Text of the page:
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Trinidad and Tobago

, on behalf of the 12 member States of the Caribbean Community, said that notwithstanding the broad provisions for cooperation in the Convention on the Law of the Sea, high seas fishing has become one of the most pressing marine environmental issues on the international agenda as excessive fishing on a global scale threatens the sustainability of many fisheries. Caricom was encouraged by the progress made during the first substantive session of the Conference, including agreement to work within the framework of the Law of the Sea Convention, to harmonize management regimes inside and outside areas of national jurisdiction, and to embrace the emerging regional and sub-regional approaches to cooperation in the management of marine resources. There can be no effective global network to preserve fisheries resources without the full participation of developing countries, however, a substantial enhancement of the capacity of many developing countries is required to achieve this goal. Caricom supports the convening of two additional sessions of the Conference in 1994 and urged that appropriate steps be taken to encourage all fishing States and coastal States to participate in the Conference.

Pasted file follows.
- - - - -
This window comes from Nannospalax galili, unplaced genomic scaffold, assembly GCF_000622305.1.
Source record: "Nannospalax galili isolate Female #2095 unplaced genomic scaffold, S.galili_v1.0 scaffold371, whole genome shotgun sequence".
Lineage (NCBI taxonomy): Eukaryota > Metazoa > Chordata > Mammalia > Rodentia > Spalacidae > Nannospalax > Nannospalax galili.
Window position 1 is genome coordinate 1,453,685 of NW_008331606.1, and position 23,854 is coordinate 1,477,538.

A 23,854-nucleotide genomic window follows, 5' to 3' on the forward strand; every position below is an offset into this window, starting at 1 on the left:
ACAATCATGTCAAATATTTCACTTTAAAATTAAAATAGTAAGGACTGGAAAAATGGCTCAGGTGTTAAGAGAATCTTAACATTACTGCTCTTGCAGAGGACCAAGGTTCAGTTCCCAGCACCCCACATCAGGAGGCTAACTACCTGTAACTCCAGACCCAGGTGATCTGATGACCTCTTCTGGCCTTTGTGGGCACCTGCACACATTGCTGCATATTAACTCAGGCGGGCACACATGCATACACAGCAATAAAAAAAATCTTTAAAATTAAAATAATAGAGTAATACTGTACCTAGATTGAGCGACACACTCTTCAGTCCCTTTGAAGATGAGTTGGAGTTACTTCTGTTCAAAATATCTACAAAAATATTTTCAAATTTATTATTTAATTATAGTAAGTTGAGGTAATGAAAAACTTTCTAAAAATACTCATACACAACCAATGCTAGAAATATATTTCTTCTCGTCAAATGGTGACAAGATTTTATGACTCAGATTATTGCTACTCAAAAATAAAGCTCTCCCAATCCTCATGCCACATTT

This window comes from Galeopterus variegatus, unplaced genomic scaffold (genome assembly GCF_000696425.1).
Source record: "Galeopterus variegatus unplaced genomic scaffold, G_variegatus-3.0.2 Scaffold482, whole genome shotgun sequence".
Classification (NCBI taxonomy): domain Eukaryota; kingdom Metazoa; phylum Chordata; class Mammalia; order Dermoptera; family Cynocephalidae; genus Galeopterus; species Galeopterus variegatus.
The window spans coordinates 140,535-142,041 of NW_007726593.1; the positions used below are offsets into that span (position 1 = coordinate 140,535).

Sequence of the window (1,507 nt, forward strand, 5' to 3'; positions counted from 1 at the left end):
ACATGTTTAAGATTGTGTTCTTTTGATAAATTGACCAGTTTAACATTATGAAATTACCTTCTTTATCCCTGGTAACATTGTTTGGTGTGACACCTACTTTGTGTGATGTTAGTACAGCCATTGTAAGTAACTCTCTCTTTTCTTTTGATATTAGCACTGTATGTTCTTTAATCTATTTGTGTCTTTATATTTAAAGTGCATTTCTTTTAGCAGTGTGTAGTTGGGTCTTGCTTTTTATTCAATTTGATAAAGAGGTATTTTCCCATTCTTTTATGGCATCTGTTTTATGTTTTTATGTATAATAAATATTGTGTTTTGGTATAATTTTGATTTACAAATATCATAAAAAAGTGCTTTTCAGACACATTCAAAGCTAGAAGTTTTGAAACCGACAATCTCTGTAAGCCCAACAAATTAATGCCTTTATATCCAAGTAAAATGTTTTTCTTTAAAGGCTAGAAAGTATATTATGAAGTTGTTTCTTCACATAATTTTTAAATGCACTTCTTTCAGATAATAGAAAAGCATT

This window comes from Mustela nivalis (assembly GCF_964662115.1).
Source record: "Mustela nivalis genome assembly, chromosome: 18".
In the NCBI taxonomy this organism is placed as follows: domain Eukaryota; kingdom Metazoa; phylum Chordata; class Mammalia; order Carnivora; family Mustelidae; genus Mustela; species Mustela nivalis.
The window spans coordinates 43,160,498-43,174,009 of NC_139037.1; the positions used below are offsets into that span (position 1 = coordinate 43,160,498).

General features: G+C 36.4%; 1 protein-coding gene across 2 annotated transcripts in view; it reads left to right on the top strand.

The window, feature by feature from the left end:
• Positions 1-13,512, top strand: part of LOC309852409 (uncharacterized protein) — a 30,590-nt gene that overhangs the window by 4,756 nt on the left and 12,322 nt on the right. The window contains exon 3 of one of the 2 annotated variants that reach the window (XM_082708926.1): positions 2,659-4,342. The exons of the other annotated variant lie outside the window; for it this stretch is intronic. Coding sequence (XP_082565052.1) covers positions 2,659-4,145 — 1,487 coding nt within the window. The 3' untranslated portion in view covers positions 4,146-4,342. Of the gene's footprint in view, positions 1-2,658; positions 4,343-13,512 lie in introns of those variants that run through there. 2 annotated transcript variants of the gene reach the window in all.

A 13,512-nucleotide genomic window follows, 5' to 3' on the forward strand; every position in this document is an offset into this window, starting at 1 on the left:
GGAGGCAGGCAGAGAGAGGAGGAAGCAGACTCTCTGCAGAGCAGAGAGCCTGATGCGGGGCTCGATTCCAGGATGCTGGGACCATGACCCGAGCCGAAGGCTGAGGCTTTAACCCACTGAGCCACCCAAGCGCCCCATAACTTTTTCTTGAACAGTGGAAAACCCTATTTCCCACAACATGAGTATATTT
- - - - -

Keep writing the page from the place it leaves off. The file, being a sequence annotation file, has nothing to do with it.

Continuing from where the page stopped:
The representative from the Marshall Islands noted the good turnout of Pacific delegations to the Conference on Straddling and Highly Migratory Fish Stocks and supported the decision to have two further meetings in 1994. He noted that the dates suggested at the time were not ideal for his delegation, but they went along with consensus, even though they would have difficulties with scheduling clashes, particularly with the International Conference on Population and Development PrepCom III. It is also regrettable that there is now a clash with a religious holiday of some delegates. He hopes that the new dates that have been negotiated informally can be firmly agreed on but is sorry to see that once again smaller delegations are put in a position where they have to choose where to participate fully. In the future they would like to see more flexibility on the part of larger delegations so that scheduling clashes do not occur. [Return to start of article]